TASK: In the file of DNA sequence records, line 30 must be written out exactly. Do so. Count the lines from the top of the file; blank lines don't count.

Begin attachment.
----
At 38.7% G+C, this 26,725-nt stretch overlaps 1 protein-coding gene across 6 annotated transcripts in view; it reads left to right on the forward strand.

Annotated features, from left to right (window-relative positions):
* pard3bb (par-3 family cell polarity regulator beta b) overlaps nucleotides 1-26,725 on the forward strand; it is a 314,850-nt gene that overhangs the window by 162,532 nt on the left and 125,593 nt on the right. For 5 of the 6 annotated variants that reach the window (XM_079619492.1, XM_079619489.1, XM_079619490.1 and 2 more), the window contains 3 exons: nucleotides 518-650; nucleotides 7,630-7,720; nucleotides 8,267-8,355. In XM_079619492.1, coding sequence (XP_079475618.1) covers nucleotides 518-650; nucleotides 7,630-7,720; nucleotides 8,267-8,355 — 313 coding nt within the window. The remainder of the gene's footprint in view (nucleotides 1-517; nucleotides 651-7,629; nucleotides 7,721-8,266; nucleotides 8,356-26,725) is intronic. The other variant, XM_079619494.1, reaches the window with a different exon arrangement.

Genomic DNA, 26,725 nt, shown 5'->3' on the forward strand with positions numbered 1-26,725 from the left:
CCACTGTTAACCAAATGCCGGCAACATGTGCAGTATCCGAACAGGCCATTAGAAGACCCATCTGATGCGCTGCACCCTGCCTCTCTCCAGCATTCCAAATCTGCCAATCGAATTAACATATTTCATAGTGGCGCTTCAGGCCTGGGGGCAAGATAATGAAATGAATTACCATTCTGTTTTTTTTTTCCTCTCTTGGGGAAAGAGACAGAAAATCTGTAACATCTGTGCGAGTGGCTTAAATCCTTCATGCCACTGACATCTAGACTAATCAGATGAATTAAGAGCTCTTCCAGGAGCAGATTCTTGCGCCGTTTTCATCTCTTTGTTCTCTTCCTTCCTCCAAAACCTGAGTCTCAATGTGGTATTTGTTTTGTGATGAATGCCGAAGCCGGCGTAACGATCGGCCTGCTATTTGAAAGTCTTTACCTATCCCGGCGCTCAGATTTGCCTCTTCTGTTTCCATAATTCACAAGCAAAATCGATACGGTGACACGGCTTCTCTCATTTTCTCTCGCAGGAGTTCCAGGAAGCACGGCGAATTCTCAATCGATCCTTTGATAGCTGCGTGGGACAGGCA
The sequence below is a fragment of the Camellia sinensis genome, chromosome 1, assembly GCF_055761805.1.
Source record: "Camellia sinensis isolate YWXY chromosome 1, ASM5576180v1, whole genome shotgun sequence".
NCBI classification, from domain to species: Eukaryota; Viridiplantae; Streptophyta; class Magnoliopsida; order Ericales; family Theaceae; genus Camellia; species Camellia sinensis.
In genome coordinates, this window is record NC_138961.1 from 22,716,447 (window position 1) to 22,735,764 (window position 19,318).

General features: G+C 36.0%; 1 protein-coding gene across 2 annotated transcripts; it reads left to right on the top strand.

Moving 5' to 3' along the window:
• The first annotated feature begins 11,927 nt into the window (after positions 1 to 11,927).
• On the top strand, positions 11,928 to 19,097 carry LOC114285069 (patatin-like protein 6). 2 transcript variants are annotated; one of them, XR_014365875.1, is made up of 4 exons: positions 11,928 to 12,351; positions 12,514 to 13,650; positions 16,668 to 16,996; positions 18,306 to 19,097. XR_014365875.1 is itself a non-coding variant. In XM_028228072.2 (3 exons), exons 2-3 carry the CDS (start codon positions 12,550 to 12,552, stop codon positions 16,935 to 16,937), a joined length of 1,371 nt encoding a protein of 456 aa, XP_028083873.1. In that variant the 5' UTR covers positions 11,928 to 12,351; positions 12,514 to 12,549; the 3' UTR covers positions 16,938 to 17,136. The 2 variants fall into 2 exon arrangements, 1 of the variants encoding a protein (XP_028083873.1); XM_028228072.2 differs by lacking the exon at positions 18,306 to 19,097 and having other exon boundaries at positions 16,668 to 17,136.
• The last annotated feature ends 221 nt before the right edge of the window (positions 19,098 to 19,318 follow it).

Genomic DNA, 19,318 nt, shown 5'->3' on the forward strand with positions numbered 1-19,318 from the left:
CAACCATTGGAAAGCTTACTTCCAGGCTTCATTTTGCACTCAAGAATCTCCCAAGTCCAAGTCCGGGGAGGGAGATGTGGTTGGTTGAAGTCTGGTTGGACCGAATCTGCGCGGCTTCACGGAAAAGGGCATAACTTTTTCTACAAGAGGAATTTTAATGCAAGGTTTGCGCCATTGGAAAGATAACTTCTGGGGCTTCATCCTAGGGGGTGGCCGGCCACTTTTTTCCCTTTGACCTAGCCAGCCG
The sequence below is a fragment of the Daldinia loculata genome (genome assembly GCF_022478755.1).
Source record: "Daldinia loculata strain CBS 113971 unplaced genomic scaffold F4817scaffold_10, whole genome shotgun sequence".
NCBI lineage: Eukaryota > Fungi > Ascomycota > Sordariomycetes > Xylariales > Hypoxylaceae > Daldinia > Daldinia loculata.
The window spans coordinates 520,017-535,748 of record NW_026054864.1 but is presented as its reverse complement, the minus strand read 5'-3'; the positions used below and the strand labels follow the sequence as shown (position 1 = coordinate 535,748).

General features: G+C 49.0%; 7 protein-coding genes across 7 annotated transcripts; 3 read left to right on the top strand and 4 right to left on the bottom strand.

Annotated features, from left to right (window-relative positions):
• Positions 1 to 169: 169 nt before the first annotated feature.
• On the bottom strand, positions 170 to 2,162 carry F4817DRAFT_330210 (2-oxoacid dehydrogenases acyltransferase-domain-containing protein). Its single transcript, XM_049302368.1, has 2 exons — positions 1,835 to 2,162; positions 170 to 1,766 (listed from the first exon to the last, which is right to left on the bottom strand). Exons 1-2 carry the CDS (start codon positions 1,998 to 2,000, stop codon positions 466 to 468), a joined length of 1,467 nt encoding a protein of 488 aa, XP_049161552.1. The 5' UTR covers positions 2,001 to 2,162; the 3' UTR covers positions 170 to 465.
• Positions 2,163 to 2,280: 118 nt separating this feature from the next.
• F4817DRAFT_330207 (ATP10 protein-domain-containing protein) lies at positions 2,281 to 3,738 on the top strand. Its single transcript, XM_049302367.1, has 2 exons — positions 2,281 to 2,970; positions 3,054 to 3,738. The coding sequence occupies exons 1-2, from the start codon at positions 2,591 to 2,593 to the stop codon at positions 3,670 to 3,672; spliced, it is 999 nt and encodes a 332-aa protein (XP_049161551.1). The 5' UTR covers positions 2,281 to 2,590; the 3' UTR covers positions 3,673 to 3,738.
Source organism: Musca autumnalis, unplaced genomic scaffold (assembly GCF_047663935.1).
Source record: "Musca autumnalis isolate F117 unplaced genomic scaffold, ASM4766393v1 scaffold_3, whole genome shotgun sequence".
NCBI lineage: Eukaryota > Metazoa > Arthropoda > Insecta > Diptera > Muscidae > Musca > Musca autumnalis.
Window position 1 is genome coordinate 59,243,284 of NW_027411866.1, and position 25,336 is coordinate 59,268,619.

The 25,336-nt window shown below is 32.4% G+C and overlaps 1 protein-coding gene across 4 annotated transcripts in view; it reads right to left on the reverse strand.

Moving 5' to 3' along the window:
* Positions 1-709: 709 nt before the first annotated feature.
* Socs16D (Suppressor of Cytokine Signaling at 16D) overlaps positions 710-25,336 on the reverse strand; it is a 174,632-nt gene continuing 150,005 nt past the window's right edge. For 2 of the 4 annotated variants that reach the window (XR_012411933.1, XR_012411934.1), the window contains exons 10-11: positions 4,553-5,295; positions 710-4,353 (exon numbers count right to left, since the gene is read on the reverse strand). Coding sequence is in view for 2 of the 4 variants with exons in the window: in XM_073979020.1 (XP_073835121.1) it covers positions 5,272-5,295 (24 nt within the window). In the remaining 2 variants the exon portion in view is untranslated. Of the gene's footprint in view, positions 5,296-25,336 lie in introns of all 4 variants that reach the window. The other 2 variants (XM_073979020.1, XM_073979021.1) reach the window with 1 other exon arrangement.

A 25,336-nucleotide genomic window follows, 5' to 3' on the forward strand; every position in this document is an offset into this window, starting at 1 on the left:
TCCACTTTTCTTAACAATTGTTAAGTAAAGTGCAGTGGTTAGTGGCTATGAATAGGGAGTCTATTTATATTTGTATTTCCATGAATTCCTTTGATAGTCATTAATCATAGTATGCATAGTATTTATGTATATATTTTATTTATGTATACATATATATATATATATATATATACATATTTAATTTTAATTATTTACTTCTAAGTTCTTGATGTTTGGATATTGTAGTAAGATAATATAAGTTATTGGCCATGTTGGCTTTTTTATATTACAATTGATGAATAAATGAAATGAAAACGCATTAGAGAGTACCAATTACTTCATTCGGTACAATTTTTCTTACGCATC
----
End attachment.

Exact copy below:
Window position 1 is genome coordinate 59,243,284 of NW_027411866.1, and position 25,336 is coordinate 59,268,619.